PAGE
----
‘I pray the Republicans have a huge wave in November’: Trump supporters rally in Minnesota
“Together we will make America wealthy again, we will make America strong again, we will make America safe again,” President Trump said Thursday evening.
A capacity crowd of 10,000 people packed the Mayo Civic Center in Rochester, Minn., for Trump’s “Make America Great Again” rally. Another 1,500 people, who waited hours in line, could not get into the convention center, but chose to stick around and watch outside on giant screens. It’s Trump’s first visit to the southern Minnesota city since he started campaigning for president in 2015.
Supporters both old and young donned red MAGA hats, women proudly hoisted “Women for Trump” signs, and the American flag in its many iterations was visible in all corners of the convention center.
The president walked out to thunderous applause and raucous chants of, “U-S-A, U-S-A.” Trump used his speech to celebrate his administration’s changes to the North American Free Trade Agreement. He also reiterated his support for his Supreme Court nominee, Brett Kavanaugh, and drove home his belief that National Football League players should stand for the anthem. But the real reason why the president came to rural Minnesota was to drum up excitement for local conservative politicians ahead of the midterm elections.
“I need your vote. I need your support to stop radical Democrats and to elect proud Minnesota Republicans,” Trump said. He added that electing Democrats would create “a nightmare of gridlock, chaos and, frankly, crime.”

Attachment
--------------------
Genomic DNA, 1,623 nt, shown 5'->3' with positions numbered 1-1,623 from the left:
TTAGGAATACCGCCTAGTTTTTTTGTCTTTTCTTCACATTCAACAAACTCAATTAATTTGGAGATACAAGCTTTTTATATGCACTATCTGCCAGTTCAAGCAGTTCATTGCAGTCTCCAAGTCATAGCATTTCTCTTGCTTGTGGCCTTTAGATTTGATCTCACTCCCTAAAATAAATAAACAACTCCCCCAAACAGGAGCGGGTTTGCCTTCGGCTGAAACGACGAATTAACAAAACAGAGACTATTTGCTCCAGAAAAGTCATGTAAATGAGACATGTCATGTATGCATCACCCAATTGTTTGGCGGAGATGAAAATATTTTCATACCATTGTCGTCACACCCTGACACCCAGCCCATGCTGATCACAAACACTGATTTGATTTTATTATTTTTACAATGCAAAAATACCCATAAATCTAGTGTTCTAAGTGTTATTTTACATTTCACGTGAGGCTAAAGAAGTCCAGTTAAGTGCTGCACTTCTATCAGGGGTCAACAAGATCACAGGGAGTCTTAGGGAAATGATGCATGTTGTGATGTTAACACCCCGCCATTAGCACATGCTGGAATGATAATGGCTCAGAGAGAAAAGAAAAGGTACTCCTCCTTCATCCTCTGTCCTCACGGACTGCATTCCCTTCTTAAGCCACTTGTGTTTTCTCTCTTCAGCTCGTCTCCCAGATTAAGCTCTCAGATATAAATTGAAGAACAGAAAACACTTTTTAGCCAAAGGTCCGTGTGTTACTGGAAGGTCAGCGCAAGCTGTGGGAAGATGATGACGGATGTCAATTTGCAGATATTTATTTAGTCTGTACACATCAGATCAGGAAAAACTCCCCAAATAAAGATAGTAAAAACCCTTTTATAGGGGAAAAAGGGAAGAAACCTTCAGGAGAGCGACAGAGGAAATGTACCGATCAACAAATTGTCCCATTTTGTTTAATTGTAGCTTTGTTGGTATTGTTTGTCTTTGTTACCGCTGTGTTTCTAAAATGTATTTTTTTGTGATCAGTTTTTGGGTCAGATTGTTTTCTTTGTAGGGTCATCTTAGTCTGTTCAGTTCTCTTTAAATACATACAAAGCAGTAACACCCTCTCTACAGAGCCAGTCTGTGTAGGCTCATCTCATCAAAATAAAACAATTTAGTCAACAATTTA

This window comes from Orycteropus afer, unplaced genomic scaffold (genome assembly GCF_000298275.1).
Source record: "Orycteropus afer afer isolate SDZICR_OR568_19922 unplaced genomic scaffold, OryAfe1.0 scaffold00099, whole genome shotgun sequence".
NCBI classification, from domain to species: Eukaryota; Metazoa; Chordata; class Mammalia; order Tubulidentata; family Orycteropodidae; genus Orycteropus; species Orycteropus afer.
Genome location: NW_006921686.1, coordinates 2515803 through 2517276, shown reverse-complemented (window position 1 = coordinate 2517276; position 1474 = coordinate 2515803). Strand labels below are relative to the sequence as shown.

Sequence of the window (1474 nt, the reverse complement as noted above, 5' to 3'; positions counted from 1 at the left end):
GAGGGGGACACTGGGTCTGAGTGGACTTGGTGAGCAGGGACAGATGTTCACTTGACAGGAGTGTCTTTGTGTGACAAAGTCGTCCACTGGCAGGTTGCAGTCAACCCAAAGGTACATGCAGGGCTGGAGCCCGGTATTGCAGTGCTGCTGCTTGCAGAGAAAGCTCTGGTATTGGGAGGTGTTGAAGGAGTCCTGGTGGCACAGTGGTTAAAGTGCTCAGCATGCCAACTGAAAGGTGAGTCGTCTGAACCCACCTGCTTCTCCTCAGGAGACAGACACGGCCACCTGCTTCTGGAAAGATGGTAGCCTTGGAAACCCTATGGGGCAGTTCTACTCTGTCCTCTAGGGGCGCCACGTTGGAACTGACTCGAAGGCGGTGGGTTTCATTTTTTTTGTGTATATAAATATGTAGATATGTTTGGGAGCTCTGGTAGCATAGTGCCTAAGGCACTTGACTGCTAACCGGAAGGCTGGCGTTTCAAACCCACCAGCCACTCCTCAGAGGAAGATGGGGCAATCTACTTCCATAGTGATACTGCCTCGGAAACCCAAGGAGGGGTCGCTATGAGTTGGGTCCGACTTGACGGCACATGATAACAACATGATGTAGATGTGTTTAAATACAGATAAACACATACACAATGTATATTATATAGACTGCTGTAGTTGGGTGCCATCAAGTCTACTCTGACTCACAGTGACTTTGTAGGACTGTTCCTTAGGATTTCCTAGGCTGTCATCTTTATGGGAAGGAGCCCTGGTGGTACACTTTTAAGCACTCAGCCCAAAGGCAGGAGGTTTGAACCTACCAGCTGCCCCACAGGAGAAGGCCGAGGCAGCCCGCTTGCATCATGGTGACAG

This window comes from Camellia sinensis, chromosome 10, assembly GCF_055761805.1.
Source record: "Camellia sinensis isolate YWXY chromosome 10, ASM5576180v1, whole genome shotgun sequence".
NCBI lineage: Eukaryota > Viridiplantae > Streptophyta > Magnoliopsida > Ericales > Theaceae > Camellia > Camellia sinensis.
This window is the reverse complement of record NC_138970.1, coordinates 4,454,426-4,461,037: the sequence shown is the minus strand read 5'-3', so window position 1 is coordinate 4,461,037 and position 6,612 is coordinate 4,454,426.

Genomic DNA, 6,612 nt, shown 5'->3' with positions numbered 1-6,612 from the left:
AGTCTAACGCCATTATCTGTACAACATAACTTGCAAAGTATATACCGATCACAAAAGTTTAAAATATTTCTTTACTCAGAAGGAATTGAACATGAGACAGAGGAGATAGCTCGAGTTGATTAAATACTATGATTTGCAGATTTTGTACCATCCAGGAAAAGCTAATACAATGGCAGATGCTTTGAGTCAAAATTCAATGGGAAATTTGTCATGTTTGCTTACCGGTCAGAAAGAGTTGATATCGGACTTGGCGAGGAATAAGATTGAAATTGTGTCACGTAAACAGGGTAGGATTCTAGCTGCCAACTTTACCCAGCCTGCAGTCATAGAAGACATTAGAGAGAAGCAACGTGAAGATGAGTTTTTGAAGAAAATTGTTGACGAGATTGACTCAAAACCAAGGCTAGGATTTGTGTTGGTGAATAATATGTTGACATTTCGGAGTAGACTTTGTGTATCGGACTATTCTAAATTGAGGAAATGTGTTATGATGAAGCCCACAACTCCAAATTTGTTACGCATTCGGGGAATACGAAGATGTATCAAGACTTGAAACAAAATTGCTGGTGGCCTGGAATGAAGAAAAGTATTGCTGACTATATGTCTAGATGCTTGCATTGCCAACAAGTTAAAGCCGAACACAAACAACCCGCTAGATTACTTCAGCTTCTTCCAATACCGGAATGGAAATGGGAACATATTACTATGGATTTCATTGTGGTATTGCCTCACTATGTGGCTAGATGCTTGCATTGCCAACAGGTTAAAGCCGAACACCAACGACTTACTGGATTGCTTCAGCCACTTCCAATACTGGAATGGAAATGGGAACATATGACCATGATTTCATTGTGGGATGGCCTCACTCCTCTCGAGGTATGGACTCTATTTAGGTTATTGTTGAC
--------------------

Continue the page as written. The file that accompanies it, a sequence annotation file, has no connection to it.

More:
Trump supporters held on to each of the president’s words, pumping their fists when he touted his successes and jeering with him as he ridiculed the media. Many in attendance left the event believing what they believed when they arrived – that the United States is headed in the right direction. “I pray the Republicans have a huge wave in November so President Trump gets the support he needs to make America, to keep America great,” said Kathy Tyler of Eden Prairie, Minn.
One local woman who recently celebrated her 17th birthday admitted that the excitement around Trump was great for the region, but that she couldn’t ignore the division she has experienced. “I never thought there was division in Rochester, because we’re so big and so heavily populated,” she said. “Already, I’ve seen the division and some of the looks, like: ‘You’re less than us.’”
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